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SctDad

Backpacks

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I know that this has probably been gone over for many years and I know that there are many schools of thoughts on this topic, but I have narrowed down my choices:

 

I am looking at two different Kelty backpacks. They are both Red Cloud models:

 

Red Cloud 90 http://www.rei.com/product/811560/kelty-red-cloud-90-pack

 

Red Cloud 110 http://www.rei.com/product/811563/kelty-red-cloud-110-pack

 

I am tall 6'5" to 6'6" depending on when you measure me.

 

There is a $10 difference in the cost of the two backpacks, but a 1050 cubic inch difference.

 

This bag is also being considered for a 7 day trip to Philmont.

 

I hope that this is the information that you need for some advise. I am looking at reviews, so I can see how other people felt about the pack. Others in the troop are also considering this pack too.

 

So what do you guys and gals have for input.

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Both packs weigh in the 6 pound range, twice the weight of a good pack that will fit your needs. Try finding a pack that fits you (torso length) and fits all your gear. You can find one weighing around 3 pounds easy. I just came off thruhiking the Appalachian Trail and the most popular pack out there was the Osprey Aether 70 which I consider too heavy at over 4 pounds. The lighter packs were the ULA brand and they held up well to 4 or 5 months use.

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The problem with finding a pack that is Ultralight and weighing 3 pounds is there is not enough capacity.

 

According to the 2011 Summer packing guide that is provided by Philmont, you internal frame pack needs to have a capacity of 4800 Cubic inches. The ultralight is 600 cubic inches shy.

 

 

Or maybe I still need to spend more time looking for some. I have searched REI, Campmor and some on Overstock. Any other places that I need to look.

 

Please remember that this is for a 7 day trek at philmont.

 

 

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I carried everything I needed for 5 months in one.

ULA Catylist, 47 oz., 4600 cu. in. is one example.

Choosing a pack is a very personal decision, what works for one person doesn't work for the next. I'm just offering that there are lighter options than a 6 pound pack.

 

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SctDad,

 

Within the parameters of your choices, I'd buy the smallest one that my gear would fit in. Most people tend to "feed" their pack until its full. Kind of like all the cool loops and straps and "tie-down" points folks like to fill with danglies on the outside of their packs. Open space just seems to make us want to fill it, to avoid that get the smallest pack you need. You'll cut weight and remove temptation.

 

If there's an REI or similar store where you live, go and try on a couple of packs AND see if your gear will fit in the space. If you NEED the 1050 extra cubic inches, the price difference doesn't matter.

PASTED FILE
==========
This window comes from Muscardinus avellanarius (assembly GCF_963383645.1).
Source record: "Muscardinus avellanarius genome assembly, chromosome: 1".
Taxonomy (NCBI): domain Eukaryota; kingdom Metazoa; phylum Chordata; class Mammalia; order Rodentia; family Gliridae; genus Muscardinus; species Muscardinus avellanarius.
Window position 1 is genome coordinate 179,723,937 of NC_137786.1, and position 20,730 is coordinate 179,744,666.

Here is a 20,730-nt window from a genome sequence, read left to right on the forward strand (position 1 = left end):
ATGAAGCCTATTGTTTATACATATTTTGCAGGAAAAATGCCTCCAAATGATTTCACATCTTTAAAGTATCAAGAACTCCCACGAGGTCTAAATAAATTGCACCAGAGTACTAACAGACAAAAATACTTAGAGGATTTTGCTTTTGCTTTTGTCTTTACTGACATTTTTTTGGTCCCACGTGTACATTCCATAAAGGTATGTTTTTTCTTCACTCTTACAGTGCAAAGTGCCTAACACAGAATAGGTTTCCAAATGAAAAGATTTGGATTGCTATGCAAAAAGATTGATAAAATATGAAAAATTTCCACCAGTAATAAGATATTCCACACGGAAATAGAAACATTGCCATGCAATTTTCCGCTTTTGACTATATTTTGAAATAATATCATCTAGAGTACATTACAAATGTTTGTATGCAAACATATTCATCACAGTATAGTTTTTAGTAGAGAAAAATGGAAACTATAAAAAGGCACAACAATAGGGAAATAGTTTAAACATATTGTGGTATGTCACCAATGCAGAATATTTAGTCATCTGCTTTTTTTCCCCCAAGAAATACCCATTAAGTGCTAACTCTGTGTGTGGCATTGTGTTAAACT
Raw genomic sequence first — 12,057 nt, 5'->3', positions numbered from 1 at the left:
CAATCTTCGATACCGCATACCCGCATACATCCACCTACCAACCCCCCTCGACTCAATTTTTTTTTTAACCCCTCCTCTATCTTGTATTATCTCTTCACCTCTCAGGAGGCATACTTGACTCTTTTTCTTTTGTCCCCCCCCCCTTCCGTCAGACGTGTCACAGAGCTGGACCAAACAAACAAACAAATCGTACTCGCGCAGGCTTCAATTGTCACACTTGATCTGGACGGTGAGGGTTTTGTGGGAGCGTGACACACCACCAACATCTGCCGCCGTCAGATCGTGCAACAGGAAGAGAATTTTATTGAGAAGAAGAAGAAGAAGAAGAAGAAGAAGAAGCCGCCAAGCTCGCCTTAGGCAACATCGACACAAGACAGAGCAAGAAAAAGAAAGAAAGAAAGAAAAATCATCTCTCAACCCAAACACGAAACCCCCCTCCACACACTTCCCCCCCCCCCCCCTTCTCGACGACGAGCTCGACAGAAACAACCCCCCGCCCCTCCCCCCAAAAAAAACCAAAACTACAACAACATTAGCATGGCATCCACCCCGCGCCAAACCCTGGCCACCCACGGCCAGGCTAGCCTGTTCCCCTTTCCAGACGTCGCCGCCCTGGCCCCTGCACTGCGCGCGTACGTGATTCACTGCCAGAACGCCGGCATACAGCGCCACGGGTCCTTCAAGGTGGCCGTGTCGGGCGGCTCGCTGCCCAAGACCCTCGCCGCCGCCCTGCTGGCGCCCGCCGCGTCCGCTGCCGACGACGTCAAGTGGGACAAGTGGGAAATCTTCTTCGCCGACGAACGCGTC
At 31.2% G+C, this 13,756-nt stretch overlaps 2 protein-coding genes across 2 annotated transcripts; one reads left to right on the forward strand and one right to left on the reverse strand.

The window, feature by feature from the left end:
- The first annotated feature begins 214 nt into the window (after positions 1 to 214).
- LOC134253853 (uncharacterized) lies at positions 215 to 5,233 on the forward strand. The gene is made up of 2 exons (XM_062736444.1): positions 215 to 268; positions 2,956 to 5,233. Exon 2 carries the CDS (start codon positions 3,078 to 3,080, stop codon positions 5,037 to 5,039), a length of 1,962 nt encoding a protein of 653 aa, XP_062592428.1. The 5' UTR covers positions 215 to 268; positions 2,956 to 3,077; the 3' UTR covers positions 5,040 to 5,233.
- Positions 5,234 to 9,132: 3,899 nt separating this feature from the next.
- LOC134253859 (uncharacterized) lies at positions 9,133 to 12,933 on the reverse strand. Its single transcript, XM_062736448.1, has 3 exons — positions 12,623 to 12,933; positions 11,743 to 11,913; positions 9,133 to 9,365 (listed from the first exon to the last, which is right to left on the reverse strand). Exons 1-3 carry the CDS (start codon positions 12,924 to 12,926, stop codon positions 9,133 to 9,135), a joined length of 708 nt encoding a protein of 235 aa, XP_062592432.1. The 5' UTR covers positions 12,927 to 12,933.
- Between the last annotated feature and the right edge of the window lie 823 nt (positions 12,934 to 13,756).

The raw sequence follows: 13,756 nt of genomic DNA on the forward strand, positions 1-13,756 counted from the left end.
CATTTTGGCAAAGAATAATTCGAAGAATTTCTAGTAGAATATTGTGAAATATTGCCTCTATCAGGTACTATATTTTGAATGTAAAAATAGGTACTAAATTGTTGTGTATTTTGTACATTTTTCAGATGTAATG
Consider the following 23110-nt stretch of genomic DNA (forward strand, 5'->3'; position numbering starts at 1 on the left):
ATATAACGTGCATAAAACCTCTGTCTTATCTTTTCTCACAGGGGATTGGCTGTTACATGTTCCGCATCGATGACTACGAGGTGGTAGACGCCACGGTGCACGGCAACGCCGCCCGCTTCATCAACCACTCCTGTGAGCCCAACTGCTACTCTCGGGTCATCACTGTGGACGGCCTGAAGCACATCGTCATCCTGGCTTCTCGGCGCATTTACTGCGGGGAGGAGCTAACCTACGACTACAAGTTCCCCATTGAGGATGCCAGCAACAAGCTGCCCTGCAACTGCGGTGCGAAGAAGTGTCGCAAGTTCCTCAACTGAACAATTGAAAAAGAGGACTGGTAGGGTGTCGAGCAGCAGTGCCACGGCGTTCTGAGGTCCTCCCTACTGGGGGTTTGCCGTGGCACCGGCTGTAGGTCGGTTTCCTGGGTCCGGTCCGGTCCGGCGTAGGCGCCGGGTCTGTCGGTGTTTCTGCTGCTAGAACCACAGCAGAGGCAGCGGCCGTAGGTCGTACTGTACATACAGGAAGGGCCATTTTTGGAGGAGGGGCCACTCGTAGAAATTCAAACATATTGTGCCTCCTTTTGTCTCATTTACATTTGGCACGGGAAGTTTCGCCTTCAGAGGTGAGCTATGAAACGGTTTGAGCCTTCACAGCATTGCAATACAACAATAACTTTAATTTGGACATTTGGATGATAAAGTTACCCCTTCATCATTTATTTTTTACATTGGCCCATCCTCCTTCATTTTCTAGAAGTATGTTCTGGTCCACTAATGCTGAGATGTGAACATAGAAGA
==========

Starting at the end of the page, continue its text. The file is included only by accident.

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not sure of your age.

 

Kelty or osprey are great packs. but so are alps and a whole list more.

 

 

But as pointed out why use a 6 pound backpack. ULA is an excellent recommendation. I like golite as well.

 

I recommend you take a look at the rest of your Pack and gear and put the whole thing on a diet.

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I use a Granite Gear Nimbus Ozone with a 3800 cu. in. capacity and it carries everything I need and weighs just at 3 lbs. It has a full frame sheet and is very comfortable. It's starting to show some wear but it has almost 3,000 miles on it now. Osprey was by far the most popular brand pack on the AT this year followed by Gregory. I would suggest reviewing all your gear and trying to find lightweight and compact options that will allow you to use a smaller pack.

 

Suggested reading: "Philmont Scout Ranch: How Light Can You Go" on backpackinglight.com

http://www.backpackinglight.com/cgi-bin/backpackinglight/philmont.html

Also there are many other articles on that website that are free to access (those without a red M next to them. Lots of great info on that sight. I subscribed for a while and it was worth the small fee.

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Bottom line is the pack needs to carry your gear.

If you aren't a kid(and thus don't throw your pack around) and if you don't "bust brush" when you are hiking you can very easily use a lighter pack.

If your carry load is 50 lbs(a normal Philmont load, but many folks carry too much) - and you carry a six pound pack, the pack alone is more than 10% of your load(12%), an eight pound pack is 16% of your load! Thus the pack becomes the load instead of carrying it.

 

I can think of no reason why any competent person couldn't use a lightweight pack at Philmont. Just ensure you pay attention to carrying the lightest gear(especially Tent, Pack and Sleeping bag) you can afford and skip some of the extras - you will look at them after the trek and wonder why you carried them anyway. Cut your sans food/water load to about 30-35 lbs including pack and you will love yourself later.

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my son took the red cloud 110 for his 2 week philmont trek... made it the whole way without a problem... and has returned with a still usable pack for other backpacking treks. And he's still a growing 15 year old. biggest thing is to make sure it fits good and practice a lot with loaded pack - only people who had issues were those that hadn't practice with their pack regularly.

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